not in our stars, but in ourselves
Last night, at His Lordship’s suggestion, I watched Boogie Nights for the first time. (I know, I know: I’m a sham. This isn’t news. Fortunately, my fella is taking a very patient, piece-by-piece approach to filling in the gaps in my familiarity with slightly more current cinema.) Perhaps because my first Paul Thomas Anderson film was The Master – which I thought was beautifully shot and marvelously acted, but ultimately hollow in a way I don’t think it intended to be – I haven’t been all that curious to seek him out elsewhere. Between Inherent Vice, Magnolia, and now Boogie Nights, I can see that I’ve been wrong and dumb for years. Mea culpa.
Anyway, while we were watching, I turned to my boyfriend and said, “If no one has written about how this movie is like an updated Singin’ in the Rain, I’m going to!” He gently informed me that P.T.A. himself had said something similar on some podcast or other. D’oh. So much for my brilliant, one-of-a-kind thesis. However, I haven’t been able to find much else about the comparison out on the interwebz, so – with your kind indulgence, as always – I’m going to natter on for a bit.
In case you, like me, have yet to experience Boogie Nights, a brief summary: it’s 1977, and Eddie Adams (Mark Wahlberg) is a seventeen-year-old working as a dishwasher in a club frequented by all kinds of movers and shakers in the pornography business. Veteran adult film director Jack Horner (Burt Reynolds) notices Eddie – particularly the enormous bulge in his jeans – and offers to make him a star. That’s all Eddie has ever wanted, really, and he agrees. After changing his name to Dirk Diggler, he becomes a porn sensation, beloved by audiences and industry insiders alike. His star continues to rise, but the hedonistic ’70s give way to the cold ’80s, and Dirk – overestimating his own importance, hooked on coke and meth and whatever else – storms off the set into oblivion. Everyone hits rock bottom, somehow or other, but (almost) everyone manages to rise back up again (somewhat).
Now, I don’t want to ignore the fact that this is about the porn business. However, perhaps because I’m not nearly as scandalized by porn as some others (especially certain white feminists), I tended to see it all as a parable about the “legitimate” film industry itself – especially in its early, crazy, catch-as-catch-can days back in the 1910s – when film as an industry was just beginning to become a concept. Then, as in Boogie Nights in the late ’70s, a group of scrappy go-getters were trying to make it big in a new gold rush – making it up as they went and hoping for the best. Discussions between the cameraman and assistant director in Boogie Nights could just as easily have been between Mack Sennett and some now-forgotten member of the Keystone Cops crew, if it weren’t for all the talk of cum shots. Horner’s porno flicks are all made quickly and inexpensively, but with the intention of making sure they’re as entertaining (and so on) as possible. Early filmmakers – especially of comedies – were similarly prolific. They had to be.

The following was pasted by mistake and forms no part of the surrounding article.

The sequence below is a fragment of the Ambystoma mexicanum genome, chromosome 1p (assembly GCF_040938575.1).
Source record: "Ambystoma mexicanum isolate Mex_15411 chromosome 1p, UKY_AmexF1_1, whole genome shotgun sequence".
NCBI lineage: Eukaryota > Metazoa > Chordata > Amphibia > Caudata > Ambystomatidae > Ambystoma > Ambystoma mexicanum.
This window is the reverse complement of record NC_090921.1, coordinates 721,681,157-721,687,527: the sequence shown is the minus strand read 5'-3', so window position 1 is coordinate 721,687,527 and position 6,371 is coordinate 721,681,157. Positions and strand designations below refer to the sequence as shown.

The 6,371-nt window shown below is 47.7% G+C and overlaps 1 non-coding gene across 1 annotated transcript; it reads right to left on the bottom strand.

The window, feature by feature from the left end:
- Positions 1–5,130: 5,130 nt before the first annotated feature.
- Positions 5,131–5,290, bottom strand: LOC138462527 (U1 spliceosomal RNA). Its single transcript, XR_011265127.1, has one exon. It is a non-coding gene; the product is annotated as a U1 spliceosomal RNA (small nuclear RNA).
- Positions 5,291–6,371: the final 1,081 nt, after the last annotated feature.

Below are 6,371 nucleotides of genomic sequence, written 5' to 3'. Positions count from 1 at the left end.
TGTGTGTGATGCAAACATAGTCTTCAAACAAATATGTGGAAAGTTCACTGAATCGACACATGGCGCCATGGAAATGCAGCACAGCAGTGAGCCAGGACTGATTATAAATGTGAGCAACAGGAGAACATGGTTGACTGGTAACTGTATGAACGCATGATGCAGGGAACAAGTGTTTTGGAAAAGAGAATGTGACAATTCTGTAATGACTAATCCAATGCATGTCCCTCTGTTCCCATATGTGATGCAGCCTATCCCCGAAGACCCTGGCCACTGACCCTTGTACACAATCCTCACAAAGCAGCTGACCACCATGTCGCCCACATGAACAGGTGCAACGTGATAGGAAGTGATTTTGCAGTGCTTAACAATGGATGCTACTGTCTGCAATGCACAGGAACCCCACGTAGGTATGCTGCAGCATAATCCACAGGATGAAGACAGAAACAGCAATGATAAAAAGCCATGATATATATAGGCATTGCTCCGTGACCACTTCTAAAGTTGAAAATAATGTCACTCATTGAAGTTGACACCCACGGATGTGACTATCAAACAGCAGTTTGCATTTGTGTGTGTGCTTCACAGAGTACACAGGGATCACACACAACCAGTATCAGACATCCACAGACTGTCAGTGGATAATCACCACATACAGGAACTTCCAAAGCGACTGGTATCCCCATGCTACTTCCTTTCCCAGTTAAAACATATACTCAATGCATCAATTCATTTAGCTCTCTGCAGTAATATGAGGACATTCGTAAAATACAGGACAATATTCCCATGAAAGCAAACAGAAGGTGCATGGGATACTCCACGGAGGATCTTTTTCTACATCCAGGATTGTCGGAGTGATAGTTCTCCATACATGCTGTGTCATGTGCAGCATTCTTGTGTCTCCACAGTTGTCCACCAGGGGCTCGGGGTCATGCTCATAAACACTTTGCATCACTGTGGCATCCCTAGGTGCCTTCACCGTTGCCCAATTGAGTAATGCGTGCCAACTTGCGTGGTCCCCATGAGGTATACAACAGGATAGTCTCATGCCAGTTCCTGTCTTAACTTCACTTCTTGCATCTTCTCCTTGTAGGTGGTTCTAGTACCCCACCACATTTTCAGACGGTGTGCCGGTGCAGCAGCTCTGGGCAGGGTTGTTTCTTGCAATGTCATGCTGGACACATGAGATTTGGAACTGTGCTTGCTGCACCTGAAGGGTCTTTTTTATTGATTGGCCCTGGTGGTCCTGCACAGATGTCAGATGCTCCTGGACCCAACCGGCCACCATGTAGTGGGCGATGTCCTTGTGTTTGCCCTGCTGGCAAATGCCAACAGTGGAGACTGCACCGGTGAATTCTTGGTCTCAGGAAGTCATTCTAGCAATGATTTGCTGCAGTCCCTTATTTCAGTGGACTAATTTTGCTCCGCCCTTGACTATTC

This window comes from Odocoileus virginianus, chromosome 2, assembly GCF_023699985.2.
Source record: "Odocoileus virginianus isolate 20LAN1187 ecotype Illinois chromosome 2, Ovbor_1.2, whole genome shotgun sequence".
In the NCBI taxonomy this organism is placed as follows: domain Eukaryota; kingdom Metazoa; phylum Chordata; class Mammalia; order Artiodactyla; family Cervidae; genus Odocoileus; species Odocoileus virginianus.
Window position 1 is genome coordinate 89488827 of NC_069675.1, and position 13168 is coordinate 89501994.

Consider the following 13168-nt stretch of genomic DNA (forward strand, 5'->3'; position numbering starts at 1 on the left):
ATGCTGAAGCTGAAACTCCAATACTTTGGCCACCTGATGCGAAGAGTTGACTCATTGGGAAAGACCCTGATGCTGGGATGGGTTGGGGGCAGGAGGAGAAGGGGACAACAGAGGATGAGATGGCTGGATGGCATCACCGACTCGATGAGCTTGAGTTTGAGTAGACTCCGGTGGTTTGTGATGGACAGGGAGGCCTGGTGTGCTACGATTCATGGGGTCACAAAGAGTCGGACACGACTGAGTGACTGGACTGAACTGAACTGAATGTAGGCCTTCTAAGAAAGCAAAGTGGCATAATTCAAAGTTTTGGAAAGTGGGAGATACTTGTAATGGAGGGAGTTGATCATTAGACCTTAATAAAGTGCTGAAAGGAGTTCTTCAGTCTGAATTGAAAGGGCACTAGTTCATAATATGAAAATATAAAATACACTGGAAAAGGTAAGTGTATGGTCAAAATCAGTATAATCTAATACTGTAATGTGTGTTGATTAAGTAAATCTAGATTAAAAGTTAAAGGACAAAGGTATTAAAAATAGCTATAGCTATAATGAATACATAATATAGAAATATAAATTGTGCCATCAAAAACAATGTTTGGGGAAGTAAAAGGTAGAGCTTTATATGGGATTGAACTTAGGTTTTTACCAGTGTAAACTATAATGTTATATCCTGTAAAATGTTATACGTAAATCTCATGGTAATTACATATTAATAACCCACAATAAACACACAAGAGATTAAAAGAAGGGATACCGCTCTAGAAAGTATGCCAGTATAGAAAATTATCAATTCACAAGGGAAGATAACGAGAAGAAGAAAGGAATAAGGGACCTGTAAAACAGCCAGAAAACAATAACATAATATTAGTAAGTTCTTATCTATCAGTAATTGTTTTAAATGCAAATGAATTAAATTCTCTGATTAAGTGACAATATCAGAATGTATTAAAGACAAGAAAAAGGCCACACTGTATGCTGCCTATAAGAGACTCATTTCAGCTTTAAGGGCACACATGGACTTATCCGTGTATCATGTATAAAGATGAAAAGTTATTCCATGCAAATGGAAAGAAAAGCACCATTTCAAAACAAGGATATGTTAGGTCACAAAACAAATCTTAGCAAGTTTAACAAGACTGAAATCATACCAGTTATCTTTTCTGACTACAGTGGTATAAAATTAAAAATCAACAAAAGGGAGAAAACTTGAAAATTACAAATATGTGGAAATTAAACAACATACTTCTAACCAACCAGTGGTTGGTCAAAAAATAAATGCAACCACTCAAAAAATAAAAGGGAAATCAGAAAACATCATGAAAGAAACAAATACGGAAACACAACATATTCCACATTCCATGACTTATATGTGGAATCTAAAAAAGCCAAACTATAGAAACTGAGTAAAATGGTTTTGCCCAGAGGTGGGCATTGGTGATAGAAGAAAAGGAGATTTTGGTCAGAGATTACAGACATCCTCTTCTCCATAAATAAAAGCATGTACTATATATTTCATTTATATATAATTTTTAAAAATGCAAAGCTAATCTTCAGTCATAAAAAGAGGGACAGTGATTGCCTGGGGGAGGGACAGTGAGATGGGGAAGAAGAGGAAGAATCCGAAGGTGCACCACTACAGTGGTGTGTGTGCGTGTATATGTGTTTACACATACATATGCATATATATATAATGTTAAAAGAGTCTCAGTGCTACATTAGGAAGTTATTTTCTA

And in the early days of film, it really was possible for a remarkable star to be discovered and created almost overnight – and even accidentally. Charlie Chaplin, who’d been touring with a vaudeville company for several years by the time he came to California, cobbled together his Little Tramp costume from materials in a dressing room he shared with Fatty Arbuckle and other Sennett comedians. Instantaneously, he was a star – and now an icon. Chaplin: the Dirk Diggler of his time.
I am being facetious, of course, but only slightly. I don’t really know much about how the porn industry finds new actors, least of all in the late ’70s, but I doubt it’s quite as mythically Hollywood as the discovery of Eddie and his apotheosis into Dirk. All that was missing from Horner staring at Eddie across the room was Eddie in a tight pink sweater, slurping a Coke (in the style of Julia Jean Turner). Do these coups de foudre really happen? Only in, or in relation to, the movies, one suspects. I think Anderson deliberately employs these former conventions of days gone by, because he’s not just making a movie about making porn. He’s making a movie about making movies.